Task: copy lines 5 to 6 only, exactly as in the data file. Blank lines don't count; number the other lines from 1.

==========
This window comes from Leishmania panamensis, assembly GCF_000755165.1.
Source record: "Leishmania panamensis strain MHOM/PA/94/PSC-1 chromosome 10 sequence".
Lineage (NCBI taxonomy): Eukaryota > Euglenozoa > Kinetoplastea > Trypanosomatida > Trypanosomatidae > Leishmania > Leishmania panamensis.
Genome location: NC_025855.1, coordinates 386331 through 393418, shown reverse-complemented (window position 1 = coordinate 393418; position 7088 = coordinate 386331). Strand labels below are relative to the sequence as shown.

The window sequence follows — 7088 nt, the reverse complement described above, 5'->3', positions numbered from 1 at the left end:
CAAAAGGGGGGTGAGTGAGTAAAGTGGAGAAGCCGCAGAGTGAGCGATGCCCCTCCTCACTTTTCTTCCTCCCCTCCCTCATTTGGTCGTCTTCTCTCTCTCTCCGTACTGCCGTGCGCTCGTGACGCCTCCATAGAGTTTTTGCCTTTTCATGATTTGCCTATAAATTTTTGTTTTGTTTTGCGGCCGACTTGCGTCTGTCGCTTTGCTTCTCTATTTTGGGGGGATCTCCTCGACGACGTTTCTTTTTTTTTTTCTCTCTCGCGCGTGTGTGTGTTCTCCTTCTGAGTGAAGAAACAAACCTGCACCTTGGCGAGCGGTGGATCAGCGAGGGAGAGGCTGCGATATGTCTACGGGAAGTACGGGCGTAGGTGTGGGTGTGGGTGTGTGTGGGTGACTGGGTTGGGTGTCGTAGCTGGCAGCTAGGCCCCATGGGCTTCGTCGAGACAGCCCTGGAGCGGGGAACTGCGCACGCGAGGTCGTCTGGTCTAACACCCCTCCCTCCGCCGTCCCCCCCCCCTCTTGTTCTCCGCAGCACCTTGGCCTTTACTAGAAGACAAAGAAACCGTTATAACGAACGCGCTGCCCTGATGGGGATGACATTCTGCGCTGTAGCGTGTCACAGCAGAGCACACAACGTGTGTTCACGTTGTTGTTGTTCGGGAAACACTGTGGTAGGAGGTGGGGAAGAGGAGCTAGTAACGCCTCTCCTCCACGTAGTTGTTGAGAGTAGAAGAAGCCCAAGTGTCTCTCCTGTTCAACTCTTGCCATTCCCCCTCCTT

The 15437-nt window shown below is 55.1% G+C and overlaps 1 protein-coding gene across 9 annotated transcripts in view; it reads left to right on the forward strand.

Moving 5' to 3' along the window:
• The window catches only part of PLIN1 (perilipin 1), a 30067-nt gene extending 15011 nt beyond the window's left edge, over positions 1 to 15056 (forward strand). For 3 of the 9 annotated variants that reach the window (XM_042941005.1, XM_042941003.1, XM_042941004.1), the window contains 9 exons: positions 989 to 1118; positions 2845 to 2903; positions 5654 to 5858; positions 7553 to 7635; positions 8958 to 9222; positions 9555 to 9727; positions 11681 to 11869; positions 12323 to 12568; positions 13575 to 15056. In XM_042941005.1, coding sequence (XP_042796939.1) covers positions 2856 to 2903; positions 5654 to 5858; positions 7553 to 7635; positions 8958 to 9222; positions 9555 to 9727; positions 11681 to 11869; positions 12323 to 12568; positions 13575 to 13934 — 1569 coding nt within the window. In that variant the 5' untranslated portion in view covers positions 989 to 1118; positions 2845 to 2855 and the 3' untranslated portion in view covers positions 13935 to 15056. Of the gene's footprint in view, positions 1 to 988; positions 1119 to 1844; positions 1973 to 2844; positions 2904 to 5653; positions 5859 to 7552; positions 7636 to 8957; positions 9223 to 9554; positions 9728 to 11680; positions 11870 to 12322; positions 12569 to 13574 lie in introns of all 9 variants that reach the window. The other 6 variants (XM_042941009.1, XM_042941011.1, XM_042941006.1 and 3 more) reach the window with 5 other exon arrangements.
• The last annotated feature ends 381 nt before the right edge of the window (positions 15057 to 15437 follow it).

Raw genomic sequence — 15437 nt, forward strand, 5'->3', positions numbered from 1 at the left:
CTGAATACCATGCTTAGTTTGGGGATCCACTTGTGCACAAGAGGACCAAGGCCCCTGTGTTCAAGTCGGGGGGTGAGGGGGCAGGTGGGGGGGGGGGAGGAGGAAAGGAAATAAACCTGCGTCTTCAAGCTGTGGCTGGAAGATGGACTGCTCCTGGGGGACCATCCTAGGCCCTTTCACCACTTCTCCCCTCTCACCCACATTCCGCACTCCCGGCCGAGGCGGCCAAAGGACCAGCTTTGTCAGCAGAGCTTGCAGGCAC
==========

The window sequence follows — 7088 nt, the reverse complement described above, 5'->3', positions numbered from 1 at the left end:
CAAAAGGGGGGTGAGTGAGTAAAGTGGAGAAGCCGCAGAGTGAGCGATGCCCCTCCTCACTTTTCTTCCTCCCCTCCCTCATTTGGTCGTCTTCTCTCTCTCTCCGTACTGCCGTGCGCTCGTGACGCCTCCATAGAGTTTTTGCCTTTTCATGATTTGCCTATAAATTTTTGTTTTGTTTTGCGGCCGACTTGCGTCTGTCGCTTTGCTTCTCTATTTTGGGGGGATCTCCTCGACGACGTTTCTTTTTTTTTTTCTCTCTCGCGCGTGTGTGTGTTCTCCTTCTGAGTGAAGAAACAAACCTGCACCTTGGCGAGCGGTGGATCAGCGAGGGAGAGGCTGCGATATGTCTACGGGAAGTACGGGCGTAGGTGTGGGTGTGGGTGTGTGTGGGTGACTGGGTTGGGTGTCGTAGCTGGCAGCTAGGCCCCATGGGCTTCGTCGAGACAGCCCTGGAGCGGGGAACTGCGCACGCGAGGTCGTCTGGTCTAACACCCCTCCCTCCGCCGTCCCCCCCCCCTCTTGTTCTCCGCAGCACCTTGGCCTTTACTAGAAGACAAAGAAACCGTTATAACGAACGCGCTGCCCTGATGGGGATGACATTCTGCGCTGTAGCGTGTCACAGCAGAGCACACAACGTGTGTTCACGTTGTTGTTGTTCGGGAAACACTGTGGTAGGAGGTGGGGAAGAGGAGCTAGTAACGCCTCTCCTCCACGTAGTTGTTGAGAGTAGAAGAAGCCCAAGTGTCTCTCCTGTTCAACTCTTGCCATTCCCCCTCCTT